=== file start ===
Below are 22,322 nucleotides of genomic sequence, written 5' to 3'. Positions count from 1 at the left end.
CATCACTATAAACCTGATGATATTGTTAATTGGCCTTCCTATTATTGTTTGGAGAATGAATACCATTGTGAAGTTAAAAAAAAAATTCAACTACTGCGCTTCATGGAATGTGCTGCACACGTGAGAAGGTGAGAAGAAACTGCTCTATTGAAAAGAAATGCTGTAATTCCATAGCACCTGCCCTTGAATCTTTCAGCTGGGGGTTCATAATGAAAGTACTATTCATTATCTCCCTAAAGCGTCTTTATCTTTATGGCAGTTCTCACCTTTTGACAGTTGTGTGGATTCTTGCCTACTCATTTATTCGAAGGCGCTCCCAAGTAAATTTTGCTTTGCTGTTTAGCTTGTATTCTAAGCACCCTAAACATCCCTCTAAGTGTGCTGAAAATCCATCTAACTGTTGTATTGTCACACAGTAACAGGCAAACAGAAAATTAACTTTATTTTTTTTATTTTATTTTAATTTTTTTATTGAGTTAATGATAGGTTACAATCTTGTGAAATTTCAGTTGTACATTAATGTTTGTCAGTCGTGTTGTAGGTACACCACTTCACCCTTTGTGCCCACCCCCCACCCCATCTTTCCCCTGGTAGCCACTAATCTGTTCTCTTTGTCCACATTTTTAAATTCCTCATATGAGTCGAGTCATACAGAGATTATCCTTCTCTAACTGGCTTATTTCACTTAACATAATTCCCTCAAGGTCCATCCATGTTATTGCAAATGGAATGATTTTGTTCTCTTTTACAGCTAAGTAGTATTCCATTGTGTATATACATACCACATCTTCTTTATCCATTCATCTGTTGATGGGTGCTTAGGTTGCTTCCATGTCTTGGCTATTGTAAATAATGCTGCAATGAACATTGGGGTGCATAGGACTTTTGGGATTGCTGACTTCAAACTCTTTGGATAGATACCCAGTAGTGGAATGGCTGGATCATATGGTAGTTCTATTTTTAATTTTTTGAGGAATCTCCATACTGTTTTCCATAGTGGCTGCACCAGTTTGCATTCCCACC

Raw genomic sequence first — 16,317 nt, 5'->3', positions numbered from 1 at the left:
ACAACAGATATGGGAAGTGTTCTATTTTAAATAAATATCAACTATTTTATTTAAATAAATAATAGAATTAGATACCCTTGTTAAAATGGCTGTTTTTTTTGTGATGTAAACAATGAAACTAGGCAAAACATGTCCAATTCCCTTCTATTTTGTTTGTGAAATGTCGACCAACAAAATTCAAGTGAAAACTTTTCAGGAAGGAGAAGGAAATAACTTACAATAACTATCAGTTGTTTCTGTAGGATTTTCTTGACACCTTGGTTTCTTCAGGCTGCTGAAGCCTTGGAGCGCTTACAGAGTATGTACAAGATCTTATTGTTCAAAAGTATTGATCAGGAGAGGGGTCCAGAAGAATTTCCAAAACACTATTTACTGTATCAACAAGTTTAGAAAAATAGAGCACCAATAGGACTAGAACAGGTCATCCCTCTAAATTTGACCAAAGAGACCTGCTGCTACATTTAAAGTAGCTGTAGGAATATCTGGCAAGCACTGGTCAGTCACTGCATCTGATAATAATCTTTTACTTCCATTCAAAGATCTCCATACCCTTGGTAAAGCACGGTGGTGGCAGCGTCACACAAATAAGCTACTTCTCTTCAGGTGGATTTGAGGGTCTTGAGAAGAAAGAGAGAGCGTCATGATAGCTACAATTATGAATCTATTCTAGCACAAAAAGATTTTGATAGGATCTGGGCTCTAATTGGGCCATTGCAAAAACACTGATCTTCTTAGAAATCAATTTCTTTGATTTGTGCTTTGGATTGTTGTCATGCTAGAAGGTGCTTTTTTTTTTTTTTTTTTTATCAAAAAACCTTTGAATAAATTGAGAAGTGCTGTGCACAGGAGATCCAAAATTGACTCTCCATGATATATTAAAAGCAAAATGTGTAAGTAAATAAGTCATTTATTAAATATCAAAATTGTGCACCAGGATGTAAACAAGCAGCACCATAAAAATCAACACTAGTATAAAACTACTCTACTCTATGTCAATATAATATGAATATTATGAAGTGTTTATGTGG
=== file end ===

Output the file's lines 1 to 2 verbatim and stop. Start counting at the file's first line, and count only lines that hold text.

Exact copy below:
Below are 22,322 nucleotides of genomic sequence, written 5' to 3'. Positions count from 1 at the left end.
CATCACTATAAACCTGATGATATTGTTAATTGGCCTTCCTATTATTGTTTGGAGAATGAATACCATTGTGAAGTTAAAAAAAAAATTCAACTACTGCGCTTCATGGAATGTGCTGCACACGTGAGAAGGTGAGAAGAAACTGCTCTATTGAAAAGAAATGCTGTAATTCCATAGCACCTGCCCTTGAATCTTTCAGCTGGGGGTTCATAATGAAAGTACTATTCATTATCTCCCTAAAGCGTCTTTATCTTTATGGCAGTTCTCACCTTTTGACAGTTGTGTGGATTCTTGCCTACTCATTTATTCGAAGGCGCTCCCAAGTAAATTTTGCTTTGCTGTTTAGCTTGTATTCTAAGCACCCTAAACATCCCTCTAAGTGTGCTGAAAATCCATCTAACTGTTGTATTGTCACACAGTAACAGGCAAACAGAAAATTAACTTTATTTTTTTTATTTTATTTTAATTTTTTTATTGAGTTAATGATAGGTTACAATCTTGTGAAATTTCAGTTGTACATTAATGTTTGTCAGTCGTGTTGTAGGTACACCACTTCACCCTTTGTGCCCACCCCCCACCCCATCTTTCCCCTGGTAGCCACTAATCTGTTCTCTTTGTCCACATTTTTAAATTCCTCATATGAGTCGAGTCATACAGAGATTATCCTTCTCTAACTGGCTTATTTCACTTAACATAATTCCCTCAAGGTCCATCCATGTTATTGCAAATGGAATGATTTTGTTCTCTTTTACAGCTAAGTAGTATTCCATTGTGTATATACATACCACATCTTCTTTATCCATTCATCTGTTGATGGGTGCTTAGGTTGCTTCCATGTCTTGGCTATTGTAAATAATGCTGCAATGAACATTGGGGTGCATAGGACTTTTGGGATTGCTGACTTCAAACTCTTTGGATAGATACCCAGTAGTGGAATGGCTGGATCATATGGTAGTTCTATTTTTAATTTTTTGAGGAATCTCCATACTGTTTTCCATAGTGGCTGCACCAGTTTGCATTCCCACC